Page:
This election will be decided not by Republicans or Democrats, but by us independents. Has President Obama gotten the results he has promised? No; the economy is moving too slowly in lowering unemployment. But we should use the same yardstick to measure the efforts of both parties.
Policies of lower taxes under the Republicans had the unemployment rate at 7.8 percent heading to 11 percent before any of Obama’s legislation had a chance to take effect. Now it’s at 7.8 percent and heading downward. I think heading down is better.
Bush’s tax cuts, lowering capital gains rates, were supposed to stimulate the economy, but we had job losses of 800,000 a month by the time Obama took office. We now have job growth of 150,000 to 200,000 per month. For Republicans saying President Obama has been an economic failure, how do they grade their own policies? F-?
Mitt Romney wants to lower taxes and eliminate capital gains taxes. It didn’t work before. What’s different now?
Republicans stated it’s their number No. 1 priority to make sure that Obama doesn’t get re-elected. Wouldn’t it have proved their point to let Obama’s policies become law, and for us to see what a failure his policies were? But Republicans were afraid these policies would work, and they became obstructionists.
They also nearly sent our country into default over the debt limit. They want the budget deficits lower, but obstruct efforts to eliminate some of the Bush tax cuts to balance the budget.
The stimulus, the bailout and cash for clunkers did stop the downward spiral of the recession and loss of jobs. The Republicans voted to lower the stimulus money by about one-half (it looks like we could have used the rest of it).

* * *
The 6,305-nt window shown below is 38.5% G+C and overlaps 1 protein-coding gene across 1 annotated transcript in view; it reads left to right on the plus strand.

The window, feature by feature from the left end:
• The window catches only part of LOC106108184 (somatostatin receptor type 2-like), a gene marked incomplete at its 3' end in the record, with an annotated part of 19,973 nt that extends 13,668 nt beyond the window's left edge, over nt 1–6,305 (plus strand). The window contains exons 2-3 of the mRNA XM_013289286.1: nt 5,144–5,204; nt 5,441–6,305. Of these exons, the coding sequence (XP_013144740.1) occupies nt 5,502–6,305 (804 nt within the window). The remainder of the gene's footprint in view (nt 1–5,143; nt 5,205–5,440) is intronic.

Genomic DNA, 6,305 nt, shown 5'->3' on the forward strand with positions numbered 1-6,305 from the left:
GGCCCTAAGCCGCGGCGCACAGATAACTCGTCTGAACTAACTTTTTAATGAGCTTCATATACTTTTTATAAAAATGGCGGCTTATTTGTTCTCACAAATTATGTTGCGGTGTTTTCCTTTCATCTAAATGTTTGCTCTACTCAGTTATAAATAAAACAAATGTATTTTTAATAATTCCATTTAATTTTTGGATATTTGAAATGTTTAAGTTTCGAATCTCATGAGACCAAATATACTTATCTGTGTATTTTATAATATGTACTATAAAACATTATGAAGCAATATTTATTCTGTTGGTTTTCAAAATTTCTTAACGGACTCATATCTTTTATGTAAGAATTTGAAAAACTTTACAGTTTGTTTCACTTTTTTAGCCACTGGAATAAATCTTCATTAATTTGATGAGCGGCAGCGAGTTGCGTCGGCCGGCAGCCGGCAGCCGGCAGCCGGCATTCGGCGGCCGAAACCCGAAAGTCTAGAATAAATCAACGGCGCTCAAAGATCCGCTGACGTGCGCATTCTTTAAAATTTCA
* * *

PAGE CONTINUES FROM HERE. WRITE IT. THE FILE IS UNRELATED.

The bailout saved GM and Chrysler. Even Honda and Toyota wanted the bailout because GM’s bankruptcy would have bankrupted suppliers to the whole industry.
Lastly, the Republicans insisted that the clunkers bill not be limited to American-made cars (whose economy are we trying to stimulate, anyway? Korea’s?)
Never before has a major party tried to make sure the president fails, and with him, the country. I thought a representative’s job was to make our country better.
We should not reward those politician who would do our country harm just to win an election. We need politicians like Obama, and Sens. Brown and Portman, who will work across party lines to better our country.
Failing to take responsibility
How long would it have taken President Obama to get help to the U.S. consulate in Benghazi if his wife and children had been there? The four American citizens who were killed included Chris Stevens, U.S. ambassador; Sean Smith, Foreign Service information officer; and Glen Doherty and Tyrone Woods, former Navy SEALs working security.
These American heroes were husbands, fathers and sons — not “bumps in the road.” And as one of their mothers said, “My son is not very optimal — he is also very dead.’
What a travesty. Their families will endure these losses until the day they die.
President Obama has blamed President Bush for everything that has gone wrong in his failed presidency for the past four years. Why, then, doesn’t President Bush get credit for the four years of planning that went into the killing of Osama bin Laden; all President Obama had to do was come in from the golf course and say, “OK.”
How can President Obama actually take credit for the jobs created in states that are being run by Republican governors?
Roegner has earned another term
I respectfully question the Oct. 4 endorsement of Tom Schmida for the 37th Ohio House District seat.
State Rep. Kristina Daley Roegner has proved through her voting record and legislation that she consistently supports job creation, economic development, small business and small government. She is not a tax-and-spend politician.
Roegner’s Common Sense Initiative, House Bill 94, shows that her focus is on what is best for Ohio residents and businesses. The state government should not be a regulatory hindrance to the residents and businesses it serves.